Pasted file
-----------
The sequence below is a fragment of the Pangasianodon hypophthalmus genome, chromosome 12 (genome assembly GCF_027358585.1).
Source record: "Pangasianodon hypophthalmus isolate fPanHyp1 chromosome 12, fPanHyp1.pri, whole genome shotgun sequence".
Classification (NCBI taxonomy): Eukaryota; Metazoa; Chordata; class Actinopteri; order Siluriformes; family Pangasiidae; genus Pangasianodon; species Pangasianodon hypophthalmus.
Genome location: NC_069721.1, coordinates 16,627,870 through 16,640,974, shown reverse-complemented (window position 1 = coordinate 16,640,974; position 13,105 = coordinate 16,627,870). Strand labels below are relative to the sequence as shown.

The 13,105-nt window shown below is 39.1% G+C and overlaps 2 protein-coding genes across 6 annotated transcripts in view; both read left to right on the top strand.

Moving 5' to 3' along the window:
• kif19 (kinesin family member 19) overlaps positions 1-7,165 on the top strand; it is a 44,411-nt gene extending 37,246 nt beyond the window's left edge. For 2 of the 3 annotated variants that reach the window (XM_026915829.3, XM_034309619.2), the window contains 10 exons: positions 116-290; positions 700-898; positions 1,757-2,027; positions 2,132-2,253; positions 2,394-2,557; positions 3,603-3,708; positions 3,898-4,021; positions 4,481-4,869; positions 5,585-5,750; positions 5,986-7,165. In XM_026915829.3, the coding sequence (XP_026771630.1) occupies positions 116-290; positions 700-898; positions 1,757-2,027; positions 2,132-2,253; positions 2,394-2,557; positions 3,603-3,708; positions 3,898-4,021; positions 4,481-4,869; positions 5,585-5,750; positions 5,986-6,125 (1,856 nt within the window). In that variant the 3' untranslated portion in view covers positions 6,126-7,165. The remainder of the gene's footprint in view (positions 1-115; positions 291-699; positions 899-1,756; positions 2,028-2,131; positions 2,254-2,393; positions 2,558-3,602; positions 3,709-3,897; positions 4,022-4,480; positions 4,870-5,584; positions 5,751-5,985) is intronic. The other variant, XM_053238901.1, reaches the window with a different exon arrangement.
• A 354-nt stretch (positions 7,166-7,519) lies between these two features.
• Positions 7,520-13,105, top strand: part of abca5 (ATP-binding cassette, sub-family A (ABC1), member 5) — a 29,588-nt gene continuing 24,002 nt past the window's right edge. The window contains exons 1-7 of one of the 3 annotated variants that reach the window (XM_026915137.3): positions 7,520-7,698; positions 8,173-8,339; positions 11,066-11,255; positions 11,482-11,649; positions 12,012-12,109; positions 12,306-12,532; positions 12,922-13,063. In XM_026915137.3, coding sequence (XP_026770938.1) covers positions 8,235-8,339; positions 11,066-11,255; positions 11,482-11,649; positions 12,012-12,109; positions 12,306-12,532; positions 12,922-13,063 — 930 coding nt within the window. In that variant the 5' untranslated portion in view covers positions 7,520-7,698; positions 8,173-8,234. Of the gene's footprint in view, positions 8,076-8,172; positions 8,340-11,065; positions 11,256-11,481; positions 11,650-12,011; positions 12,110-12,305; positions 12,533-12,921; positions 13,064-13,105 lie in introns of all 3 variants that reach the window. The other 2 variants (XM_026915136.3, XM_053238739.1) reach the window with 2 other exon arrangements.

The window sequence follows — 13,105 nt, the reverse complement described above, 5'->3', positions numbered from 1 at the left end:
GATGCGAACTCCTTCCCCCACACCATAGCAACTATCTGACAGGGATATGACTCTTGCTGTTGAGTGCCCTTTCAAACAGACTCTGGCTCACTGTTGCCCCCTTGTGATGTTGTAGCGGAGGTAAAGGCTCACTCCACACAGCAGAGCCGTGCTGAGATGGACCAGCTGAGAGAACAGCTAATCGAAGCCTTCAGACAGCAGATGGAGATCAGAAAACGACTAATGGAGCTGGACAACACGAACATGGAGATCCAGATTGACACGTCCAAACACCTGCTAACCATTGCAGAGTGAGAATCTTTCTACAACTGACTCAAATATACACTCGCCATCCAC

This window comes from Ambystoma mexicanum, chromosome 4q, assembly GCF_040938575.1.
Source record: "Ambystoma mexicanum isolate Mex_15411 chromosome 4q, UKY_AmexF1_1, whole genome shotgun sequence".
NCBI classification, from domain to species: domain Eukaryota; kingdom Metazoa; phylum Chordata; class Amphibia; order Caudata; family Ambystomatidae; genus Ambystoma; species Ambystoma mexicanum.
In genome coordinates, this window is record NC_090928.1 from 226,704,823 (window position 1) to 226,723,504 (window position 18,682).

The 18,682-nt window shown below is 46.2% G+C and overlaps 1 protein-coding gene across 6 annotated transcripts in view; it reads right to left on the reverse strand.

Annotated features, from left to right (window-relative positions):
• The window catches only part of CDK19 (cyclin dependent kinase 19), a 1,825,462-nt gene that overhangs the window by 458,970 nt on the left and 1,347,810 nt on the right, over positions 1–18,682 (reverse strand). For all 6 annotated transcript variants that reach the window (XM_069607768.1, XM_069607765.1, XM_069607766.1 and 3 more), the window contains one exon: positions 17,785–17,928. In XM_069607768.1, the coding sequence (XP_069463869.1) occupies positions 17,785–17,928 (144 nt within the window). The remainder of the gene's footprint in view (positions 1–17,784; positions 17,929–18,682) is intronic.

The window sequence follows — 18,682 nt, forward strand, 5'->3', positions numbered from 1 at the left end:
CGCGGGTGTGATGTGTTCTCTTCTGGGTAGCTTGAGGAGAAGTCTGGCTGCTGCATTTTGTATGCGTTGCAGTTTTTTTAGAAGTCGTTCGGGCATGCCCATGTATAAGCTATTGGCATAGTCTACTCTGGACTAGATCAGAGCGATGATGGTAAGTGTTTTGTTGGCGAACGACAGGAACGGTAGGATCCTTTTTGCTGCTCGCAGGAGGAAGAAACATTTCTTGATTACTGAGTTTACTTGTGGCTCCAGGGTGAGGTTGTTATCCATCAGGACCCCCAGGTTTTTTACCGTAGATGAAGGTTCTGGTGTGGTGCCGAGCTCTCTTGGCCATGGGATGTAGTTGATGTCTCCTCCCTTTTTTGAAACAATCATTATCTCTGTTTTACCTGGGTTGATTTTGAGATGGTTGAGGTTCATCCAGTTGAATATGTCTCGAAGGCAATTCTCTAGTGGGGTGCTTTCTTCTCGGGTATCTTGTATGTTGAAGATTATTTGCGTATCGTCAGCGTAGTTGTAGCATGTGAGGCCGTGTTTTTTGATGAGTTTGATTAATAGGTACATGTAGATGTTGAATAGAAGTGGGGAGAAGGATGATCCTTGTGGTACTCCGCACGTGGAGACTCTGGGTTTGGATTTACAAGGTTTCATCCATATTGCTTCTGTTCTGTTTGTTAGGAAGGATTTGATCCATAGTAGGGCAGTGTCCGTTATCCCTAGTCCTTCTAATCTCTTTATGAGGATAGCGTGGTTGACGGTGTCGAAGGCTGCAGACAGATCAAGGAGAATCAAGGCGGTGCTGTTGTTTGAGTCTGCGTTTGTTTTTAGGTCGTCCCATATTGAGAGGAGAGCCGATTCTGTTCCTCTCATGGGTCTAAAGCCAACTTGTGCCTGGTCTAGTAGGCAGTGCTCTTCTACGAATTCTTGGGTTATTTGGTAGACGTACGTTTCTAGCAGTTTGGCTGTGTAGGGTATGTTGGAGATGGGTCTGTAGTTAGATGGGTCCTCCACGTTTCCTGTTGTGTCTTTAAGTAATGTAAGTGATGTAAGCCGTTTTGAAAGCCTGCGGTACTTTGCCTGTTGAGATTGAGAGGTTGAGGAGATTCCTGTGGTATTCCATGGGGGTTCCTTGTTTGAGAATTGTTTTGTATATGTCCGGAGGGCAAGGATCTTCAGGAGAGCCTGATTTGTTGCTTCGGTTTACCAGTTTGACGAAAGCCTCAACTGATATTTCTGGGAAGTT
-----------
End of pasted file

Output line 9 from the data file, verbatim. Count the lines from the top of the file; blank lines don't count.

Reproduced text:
• Positions 7,520-13,105, top strand: part of abca5 (ATP-binding cassette, sub-family A (ABC1), member 5) — a 29,588-nt gene continuing 24,002 nt past the window's right edge. The window contains exons 1-7 of one of the 3 annotated variants that reach the window (XM_026915137.3): positions 7,520-7,698; positions 8,173-8,339; positions 11,066-11,255; positions 11,482-11,649; positions 12,012-12,109; positions 12,306-12,532; positions 12,922-13,063. In XM_026915137.3, coding sequence (XP_026770938.1) covers positions 8,235-8,339; positions 11,066-11,255; positions 11,482-11,649; positions 12,012-12,109; positions 12,306-12,532; positions 12,922-13,063 — 930 coding nt within the window. In that variant the 5' untranslated portion in view covers positions 7,520-7,698; positions 8,173-8,234. Of the gene's footprint in view, positions 8,076-8,172; positions 8,340-11,065; positions 11,256-11,481; positions 11,650-12,011; positions 12,110-12,305; positions 12,533-12,921; positions 13,064-13,105 lie in introns of all 3 variants that reach the window. The other 2 variants (XM_026915136.3, XM_053238739.1) reach the window with 2 other exon arrangements.